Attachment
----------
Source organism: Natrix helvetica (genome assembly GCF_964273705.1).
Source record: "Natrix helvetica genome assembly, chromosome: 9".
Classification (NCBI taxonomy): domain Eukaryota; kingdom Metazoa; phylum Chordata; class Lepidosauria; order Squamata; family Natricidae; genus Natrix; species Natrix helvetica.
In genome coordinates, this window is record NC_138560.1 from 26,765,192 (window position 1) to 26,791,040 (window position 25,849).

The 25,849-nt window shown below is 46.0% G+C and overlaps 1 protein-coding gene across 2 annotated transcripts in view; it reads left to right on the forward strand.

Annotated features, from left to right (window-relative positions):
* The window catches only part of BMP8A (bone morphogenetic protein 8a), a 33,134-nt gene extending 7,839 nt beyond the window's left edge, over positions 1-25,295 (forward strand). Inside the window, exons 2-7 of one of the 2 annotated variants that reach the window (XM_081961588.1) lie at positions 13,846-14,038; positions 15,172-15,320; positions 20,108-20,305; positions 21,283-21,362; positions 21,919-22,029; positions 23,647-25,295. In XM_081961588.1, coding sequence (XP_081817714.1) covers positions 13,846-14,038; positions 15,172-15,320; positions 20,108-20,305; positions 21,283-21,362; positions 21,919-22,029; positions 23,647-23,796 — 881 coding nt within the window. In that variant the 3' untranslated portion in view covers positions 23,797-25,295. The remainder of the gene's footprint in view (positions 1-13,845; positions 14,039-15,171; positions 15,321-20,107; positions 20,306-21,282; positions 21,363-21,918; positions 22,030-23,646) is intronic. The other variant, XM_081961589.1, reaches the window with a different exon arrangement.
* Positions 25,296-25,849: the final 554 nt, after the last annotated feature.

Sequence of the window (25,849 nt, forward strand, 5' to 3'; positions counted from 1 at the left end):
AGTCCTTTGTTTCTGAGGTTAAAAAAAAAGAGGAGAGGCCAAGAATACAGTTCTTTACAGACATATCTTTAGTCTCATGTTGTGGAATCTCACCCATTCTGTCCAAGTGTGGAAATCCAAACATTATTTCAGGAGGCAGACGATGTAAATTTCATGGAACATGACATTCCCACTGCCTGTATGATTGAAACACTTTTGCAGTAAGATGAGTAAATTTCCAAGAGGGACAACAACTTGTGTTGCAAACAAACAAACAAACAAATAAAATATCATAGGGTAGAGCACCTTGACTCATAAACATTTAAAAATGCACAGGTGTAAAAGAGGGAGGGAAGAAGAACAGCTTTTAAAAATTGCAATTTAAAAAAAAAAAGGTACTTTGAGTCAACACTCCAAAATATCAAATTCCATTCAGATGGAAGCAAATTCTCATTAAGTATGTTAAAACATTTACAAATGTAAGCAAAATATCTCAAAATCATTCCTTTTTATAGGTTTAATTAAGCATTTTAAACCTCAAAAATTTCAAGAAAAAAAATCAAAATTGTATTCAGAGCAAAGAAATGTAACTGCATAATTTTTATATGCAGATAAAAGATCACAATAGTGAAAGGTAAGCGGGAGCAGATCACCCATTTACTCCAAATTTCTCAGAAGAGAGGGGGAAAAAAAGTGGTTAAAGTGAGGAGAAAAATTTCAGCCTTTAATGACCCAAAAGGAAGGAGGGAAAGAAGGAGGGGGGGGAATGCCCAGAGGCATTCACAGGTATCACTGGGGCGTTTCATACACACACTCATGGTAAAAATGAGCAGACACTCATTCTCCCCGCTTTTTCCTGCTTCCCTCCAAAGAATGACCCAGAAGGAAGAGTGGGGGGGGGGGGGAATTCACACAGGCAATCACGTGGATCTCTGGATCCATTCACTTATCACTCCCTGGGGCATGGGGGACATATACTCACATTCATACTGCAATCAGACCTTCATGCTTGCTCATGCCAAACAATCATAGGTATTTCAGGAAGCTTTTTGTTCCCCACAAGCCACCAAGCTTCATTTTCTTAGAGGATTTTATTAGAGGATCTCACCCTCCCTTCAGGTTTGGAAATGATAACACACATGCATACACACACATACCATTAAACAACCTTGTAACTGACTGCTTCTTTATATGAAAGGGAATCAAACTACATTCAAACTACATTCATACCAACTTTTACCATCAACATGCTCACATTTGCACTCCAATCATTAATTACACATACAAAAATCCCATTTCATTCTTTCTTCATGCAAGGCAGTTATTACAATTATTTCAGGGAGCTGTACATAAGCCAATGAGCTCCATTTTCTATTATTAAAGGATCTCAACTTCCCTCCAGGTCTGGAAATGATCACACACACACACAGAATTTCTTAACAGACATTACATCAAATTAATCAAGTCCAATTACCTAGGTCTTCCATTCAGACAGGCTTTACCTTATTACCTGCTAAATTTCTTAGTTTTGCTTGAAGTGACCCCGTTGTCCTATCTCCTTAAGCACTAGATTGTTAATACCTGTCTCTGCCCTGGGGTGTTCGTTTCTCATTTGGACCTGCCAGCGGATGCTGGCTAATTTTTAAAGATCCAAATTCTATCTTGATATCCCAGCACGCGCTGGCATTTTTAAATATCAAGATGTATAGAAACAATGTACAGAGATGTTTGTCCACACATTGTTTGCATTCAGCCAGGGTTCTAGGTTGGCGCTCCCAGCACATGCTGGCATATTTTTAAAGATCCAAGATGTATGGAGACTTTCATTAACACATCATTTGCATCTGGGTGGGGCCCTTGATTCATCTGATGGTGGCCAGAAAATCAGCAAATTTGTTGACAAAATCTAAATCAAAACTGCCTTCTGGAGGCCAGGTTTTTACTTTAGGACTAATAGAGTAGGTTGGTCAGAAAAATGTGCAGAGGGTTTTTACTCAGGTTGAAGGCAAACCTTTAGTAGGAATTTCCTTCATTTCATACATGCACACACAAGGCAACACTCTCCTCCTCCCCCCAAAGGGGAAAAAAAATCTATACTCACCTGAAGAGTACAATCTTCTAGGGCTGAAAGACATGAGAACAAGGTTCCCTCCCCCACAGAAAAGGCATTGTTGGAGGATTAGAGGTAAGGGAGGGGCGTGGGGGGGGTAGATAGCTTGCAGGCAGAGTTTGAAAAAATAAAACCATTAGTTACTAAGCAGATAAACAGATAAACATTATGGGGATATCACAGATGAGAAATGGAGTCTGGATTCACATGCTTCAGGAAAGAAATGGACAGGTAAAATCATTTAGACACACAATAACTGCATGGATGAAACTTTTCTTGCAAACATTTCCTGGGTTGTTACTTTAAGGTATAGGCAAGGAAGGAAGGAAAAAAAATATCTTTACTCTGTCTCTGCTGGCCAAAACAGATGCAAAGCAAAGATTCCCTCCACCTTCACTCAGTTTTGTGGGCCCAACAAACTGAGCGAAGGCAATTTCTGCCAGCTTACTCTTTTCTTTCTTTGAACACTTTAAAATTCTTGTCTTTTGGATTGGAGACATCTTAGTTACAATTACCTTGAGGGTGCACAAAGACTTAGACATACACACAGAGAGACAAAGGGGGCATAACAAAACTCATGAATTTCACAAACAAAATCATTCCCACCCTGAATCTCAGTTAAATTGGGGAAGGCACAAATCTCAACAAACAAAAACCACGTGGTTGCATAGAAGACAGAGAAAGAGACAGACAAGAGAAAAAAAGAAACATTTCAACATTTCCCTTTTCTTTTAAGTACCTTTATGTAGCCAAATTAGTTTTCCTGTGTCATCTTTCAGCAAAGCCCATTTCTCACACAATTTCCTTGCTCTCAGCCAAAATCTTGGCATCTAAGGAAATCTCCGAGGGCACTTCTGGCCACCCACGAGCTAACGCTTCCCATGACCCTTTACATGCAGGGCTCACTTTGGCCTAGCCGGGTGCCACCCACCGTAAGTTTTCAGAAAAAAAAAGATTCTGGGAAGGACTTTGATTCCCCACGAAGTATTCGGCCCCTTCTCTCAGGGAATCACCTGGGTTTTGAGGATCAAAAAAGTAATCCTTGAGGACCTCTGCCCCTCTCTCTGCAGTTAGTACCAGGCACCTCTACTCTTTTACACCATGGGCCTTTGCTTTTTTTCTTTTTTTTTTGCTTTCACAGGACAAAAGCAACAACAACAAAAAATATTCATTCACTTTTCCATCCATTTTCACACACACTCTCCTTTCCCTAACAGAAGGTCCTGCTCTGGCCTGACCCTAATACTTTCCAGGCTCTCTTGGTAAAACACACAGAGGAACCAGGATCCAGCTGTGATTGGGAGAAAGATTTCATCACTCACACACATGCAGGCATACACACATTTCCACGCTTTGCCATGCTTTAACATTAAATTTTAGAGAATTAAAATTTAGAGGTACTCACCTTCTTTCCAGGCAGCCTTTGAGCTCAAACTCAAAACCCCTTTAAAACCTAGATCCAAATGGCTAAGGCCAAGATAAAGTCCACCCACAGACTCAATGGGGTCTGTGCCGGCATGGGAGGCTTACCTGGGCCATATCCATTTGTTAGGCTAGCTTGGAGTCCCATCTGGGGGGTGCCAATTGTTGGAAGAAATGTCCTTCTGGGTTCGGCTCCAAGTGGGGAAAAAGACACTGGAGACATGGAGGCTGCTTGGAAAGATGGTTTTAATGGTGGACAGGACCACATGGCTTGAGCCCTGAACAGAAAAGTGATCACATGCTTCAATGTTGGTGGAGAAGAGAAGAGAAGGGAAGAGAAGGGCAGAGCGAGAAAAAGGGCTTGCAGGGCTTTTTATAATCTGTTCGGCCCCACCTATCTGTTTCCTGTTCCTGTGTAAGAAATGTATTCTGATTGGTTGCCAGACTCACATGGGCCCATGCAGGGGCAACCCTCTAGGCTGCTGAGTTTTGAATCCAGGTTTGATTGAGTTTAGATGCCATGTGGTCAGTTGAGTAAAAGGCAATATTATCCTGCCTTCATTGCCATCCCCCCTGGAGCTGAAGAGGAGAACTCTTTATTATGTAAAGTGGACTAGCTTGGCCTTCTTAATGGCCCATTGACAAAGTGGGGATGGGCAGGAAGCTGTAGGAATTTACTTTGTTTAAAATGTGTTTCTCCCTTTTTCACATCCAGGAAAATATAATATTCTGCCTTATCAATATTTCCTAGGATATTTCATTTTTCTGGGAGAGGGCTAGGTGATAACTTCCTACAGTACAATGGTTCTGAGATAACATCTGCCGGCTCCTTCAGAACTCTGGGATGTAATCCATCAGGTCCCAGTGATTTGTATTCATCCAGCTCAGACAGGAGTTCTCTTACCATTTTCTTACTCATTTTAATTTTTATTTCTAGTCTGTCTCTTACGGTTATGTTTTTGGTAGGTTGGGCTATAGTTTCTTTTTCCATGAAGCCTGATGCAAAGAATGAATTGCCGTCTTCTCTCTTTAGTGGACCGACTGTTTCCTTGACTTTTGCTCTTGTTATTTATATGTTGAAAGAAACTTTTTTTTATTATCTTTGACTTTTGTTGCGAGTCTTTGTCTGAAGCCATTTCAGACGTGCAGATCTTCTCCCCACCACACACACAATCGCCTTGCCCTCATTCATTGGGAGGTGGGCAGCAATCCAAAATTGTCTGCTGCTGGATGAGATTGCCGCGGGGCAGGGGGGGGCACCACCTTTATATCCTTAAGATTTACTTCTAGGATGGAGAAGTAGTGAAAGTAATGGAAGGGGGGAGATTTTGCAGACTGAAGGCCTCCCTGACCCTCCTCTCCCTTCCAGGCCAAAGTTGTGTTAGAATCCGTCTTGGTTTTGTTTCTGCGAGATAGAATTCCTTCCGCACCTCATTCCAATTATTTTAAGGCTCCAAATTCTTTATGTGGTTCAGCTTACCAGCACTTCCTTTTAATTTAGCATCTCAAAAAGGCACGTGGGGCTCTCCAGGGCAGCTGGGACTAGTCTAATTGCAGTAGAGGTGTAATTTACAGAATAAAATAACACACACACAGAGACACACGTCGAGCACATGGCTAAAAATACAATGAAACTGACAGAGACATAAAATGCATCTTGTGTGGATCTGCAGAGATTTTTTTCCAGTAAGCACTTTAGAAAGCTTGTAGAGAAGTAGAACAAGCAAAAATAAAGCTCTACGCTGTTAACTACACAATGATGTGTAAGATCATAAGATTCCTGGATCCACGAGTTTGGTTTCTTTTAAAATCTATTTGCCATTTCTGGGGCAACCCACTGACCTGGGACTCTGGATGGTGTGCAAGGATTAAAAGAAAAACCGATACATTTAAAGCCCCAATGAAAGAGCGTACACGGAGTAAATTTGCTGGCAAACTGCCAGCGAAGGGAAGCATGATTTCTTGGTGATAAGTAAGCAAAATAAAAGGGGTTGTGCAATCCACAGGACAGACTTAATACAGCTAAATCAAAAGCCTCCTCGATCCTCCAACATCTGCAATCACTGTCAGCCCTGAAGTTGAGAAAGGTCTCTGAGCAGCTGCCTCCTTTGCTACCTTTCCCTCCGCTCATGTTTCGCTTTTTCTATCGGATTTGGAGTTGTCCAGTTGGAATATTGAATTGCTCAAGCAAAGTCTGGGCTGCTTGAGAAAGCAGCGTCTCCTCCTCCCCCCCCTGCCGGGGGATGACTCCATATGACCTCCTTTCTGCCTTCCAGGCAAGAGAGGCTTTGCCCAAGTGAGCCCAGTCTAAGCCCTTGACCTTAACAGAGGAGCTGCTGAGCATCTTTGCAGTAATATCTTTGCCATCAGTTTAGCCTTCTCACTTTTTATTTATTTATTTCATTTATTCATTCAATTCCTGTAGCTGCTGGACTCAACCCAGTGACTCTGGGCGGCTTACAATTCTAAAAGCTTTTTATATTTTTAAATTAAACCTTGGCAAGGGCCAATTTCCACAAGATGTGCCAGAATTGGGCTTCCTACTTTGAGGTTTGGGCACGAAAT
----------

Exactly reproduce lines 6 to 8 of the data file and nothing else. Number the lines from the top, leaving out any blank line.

Annotated features, from left to right (window-relative positions):
* The window catches only part of BMP8A (bone morphogenetic protein 8a), a 33,134-nt gene extending 7,839 nt beyond the window's left edge, over positions 1-25,295 (forward strand). Inside the window, exons 2-7 of one of the 2 annotated variants that reach the window (XM_081961588.1) lie at positions 13,846-14,038; positions 15,172-15,320; positions 20,108-20,305; positions 21,283-21,362; positions 21,919-22,029; positions 23,647-25,295. In XM_081961588.1, coding sequence (XP_081817714.1) covers positions 13,846-14,038; positions 15,172-15,320; positions 20,108-20,305; positions 21,283-21,362; positions 21,919-22,029; positions 23,647-23,796 — 881 coding nt within the window. In that variant the 3' untranslated portion in view covers positions 23,797-25,295. The remainder of the gene's footprint in view (positions 1-13,845; positions 14,039-15,171; positions 15,321-20,107; positions 20,306-21,282; positions 21,363-21,918; positions 22,030-23,646) is intronic. The other variant, XM_081961589.1, reaches the window with a different exon arrangement.
* Positions 25,296-25,849: the final 554 nt, after the last annotated feature.